For some, Mardi Gras is a celebration For others, it’s a dangerous game
I visited New Orleans once in 2000 with several online friends. I was a senior in high school at the time and it was stressful meeting people who I had never really seen in real life. This was the age of anonymity on the internet, and all I had was a picture of them.
This was before 9/11 happened, so the flight over was completely different than it is today. It was also before Katrina hit and I remember us driving over bridges and seeing all the buildings underneath, all the homes that in a few years would be seen on TV underwater.
For me, it was a special moment, a way of letting go of the stress of my academics and visiting someplace new. At the time, I was stressed out from applying to colleges and I didn’t know where I would be the following year. It was a period of transition and a period of reflection.
When I was asked by the wonderful editors of Filles Vertes Publishing if I wanted to participate in an anthology about New Orleans, I jumped at the opportunity. You see one of those online friends of mine passed away a year ago, and she was absolutely in love with the place. She was also a big supporter of my work. I wanted to honor her with a story about the city she always wanted to move to.
I am thrilled to share the cover reveal for Masks an anthology about Mardi Gras and the themes that surround it. My story, “La Femme en Rouge”, is a tale of transformation and of reflection. I associate New Orleans with a place to help me make big decisions in life, and I think my story reflects that. I wanted to capture the lights, the smells, the sounds, the moods, the mixture of perspectives, and the economic struggles.
I hope you’ll dare to explore the fantastic tales within, and maybe you’ll also find yourself transformed. After all, Mardi Gras is all about shedding your skin. Coming 3/31/2020.
So a few nights ago I did a whole bunch of research for my NaNo novel, a supernatural adventure tale set in 1880s New Orleans. I had to figure out of what kind of method they would use to travel from the location I left off in the last book, a city in Texas, to New Orleans. Now that sounds a lot easier than it actually was.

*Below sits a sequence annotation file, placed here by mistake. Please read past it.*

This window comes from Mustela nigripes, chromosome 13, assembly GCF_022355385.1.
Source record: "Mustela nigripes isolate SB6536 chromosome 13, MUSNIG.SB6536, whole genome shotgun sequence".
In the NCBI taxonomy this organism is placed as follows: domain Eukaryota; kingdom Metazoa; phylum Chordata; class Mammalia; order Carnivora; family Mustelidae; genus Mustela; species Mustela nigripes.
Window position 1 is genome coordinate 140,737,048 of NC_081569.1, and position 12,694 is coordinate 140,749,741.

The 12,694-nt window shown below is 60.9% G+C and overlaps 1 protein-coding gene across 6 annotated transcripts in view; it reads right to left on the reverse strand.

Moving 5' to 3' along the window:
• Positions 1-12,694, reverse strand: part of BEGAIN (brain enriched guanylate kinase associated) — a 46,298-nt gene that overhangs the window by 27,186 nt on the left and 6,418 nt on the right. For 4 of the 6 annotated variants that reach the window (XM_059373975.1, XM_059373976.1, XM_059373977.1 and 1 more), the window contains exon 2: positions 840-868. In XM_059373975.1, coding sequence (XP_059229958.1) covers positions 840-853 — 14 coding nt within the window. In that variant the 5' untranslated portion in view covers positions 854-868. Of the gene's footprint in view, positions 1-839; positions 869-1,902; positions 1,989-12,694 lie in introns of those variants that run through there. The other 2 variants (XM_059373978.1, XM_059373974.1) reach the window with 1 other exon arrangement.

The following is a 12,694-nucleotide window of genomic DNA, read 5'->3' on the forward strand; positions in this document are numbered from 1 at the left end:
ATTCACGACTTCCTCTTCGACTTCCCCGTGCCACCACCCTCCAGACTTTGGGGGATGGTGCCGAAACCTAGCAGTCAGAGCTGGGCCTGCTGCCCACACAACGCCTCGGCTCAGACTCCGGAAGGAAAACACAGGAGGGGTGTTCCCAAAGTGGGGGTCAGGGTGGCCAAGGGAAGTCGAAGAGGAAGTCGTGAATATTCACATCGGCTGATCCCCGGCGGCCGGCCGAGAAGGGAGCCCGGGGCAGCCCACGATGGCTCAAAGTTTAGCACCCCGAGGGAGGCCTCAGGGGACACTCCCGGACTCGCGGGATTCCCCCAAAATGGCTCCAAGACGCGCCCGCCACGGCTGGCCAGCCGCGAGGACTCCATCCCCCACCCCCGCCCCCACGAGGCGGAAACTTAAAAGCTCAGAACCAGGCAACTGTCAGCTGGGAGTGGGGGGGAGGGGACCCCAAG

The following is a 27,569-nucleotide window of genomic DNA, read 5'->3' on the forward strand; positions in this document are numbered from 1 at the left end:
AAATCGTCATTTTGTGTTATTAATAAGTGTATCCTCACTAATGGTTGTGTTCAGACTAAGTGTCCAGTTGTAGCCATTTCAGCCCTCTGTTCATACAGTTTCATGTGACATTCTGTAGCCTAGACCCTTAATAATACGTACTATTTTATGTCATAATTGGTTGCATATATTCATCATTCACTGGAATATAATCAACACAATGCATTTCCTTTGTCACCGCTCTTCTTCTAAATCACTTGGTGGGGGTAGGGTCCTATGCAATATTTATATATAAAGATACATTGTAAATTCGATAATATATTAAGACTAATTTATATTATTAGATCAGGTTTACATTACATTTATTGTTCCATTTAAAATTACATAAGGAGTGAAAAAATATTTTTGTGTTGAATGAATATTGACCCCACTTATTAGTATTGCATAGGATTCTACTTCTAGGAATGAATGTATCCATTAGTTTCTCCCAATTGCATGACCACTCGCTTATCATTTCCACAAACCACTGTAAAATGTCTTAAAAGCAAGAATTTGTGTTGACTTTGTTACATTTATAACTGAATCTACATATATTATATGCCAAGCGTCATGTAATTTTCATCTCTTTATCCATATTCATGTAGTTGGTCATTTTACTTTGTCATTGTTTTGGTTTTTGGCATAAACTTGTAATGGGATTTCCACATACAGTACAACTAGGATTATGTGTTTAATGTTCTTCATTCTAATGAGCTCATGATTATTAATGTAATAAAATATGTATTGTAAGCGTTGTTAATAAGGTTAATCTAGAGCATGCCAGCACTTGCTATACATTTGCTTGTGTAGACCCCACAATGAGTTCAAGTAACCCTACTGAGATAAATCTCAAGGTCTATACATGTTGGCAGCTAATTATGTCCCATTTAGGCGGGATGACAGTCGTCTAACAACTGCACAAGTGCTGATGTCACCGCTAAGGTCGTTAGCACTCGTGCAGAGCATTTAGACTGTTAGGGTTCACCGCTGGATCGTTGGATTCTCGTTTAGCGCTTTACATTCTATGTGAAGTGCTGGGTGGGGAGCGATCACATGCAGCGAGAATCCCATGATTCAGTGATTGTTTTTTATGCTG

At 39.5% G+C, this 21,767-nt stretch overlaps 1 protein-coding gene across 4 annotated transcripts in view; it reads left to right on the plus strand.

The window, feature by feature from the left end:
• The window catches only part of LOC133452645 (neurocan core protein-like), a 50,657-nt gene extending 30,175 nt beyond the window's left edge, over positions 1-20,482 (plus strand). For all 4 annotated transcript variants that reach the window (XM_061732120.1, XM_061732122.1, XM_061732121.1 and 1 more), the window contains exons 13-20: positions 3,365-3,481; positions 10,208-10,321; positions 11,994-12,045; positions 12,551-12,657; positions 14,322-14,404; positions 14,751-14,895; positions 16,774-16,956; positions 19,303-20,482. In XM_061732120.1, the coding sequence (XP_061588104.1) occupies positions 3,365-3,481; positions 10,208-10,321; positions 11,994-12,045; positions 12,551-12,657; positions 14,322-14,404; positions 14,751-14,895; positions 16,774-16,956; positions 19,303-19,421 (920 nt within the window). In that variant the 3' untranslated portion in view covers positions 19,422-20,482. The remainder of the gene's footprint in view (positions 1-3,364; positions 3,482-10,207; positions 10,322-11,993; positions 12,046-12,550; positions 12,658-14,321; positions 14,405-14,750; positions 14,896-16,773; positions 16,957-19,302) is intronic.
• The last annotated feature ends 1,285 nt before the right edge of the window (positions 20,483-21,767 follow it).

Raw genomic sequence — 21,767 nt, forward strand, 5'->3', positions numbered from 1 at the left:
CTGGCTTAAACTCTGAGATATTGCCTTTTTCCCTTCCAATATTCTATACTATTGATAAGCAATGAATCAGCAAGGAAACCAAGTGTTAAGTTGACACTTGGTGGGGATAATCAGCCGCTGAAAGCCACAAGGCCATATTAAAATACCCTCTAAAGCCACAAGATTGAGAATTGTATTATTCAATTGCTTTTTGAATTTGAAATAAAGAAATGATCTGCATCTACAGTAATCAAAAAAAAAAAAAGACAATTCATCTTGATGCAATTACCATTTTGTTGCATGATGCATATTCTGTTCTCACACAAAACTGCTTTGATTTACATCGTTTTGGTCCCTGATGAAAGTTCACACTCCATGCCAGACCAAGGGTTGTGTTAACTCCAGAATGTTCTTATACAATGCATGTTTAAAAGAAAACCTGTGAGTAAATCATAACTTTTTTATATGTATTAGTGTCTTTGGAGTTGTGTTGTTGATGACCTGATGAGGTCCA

I knew they would be traveling by train. That much I had figured out, but the details were still nagging at me. How long would that take? What kind of seating does an overnight train have? Would they have their own little cubby hole or would they need to be mindful of people sitting close around them?
Considering the “special needs” of my main characters, these were very important facts to know. Luckily I have the internet, and there are all sorts of details if you have the time and patience to go sorting through it.
LA & New Orleans Maps – Louisiana and New Orleans maps for as far back as 1722, complete with one that shows just how devastating the fire of 1788 was to the city. I have a feeling I’ll be referencing this one a bunch.
Absolute Write Water Cooler – When is this site *not* on your resource listing? Some excellent resources and links here that really helped me pinpoint my research. Having a timeframe for train travel, and more importantly knowing what tracks were in use when, I discovered was absolutely essential.
Missouri Pacific Railroad Map – I hate to say it, but I don’t quite remember where I picked this image up from. It was early in my researching, and you end up following different links, you know how it is. I think it might have been from Central Pacific Railroad Museum site, but I can’t recall. Anyway, it’s a huge file, so I’ve linked it on the side.
Rails West – Another cool site that helped me get a handle on how long a typical train ride would be. Apparently it would take 7 days to go across country, but often there would be a stopover location for a day or two. This site also helped me figure out the sleeping arrangements in 1880s train travel: Pullman Sleepers.
The Pullman Sleepers were pretty fascinating, and how they were configured would greatly impact the storyline. Here is a good example:
Those large glass cases over the head? They fold out into beds, like so:
Kind of amazing to see the kind of close quarters you would have to take during that time period. We have a much different definition of personal space these days. Of course the really updated version looked far more like something we would expect to see these days:
Anyway that’s all I have for today. Just random interesting tidbits from my latest writing! You never know where it’ll take you, am I right?
Update 9/2019 – I noticed a lot of the images in this post were broken since they were posted on Photobucket ages ago. So I’ve transferred them over to my main site for hosting. This is one of my most visited posts on my site after all these years, so I’m hoping this helps!